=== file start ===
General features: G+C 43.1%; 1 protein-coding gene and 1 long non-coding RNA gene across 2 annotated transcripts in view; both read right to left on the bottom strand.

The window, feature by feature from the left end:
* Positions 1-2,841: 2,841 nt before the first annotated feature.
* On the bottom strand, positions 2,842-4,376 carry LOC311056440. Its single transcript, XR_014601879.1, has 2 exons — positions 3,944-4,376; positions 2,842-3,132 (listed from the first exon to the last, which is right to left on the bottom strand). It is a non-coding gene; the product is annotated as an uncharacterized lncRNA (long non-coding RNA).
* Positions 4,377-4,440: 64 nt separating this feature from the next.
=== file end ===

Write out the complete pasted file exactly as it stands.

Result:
General features: G+C 43.1%; 1 protein-coding gene and 1 long non-coding RNA gene across 2 annotated transcripts in view; both read right to left on the bottom strand.

The window, feature by feature from the left end:
* Positions 1-2,841: 2,841 nt before the first annotated feature.
* On the bottom strand, positions 2,842-4,376 carry LOC311056440. Its single transcript, XR_014601879.1, has 2 exons — positions 3,944-4,376; positions 2,842-3,132 (listed from the first exon to the last, which is right to left on the bottom strand). It is a non-coding gene; the product is annotated as an uncharacterized lncRNA (long non-coding RNA).
* Positions 4,377-4,440: 64 nt separating this feature from the next.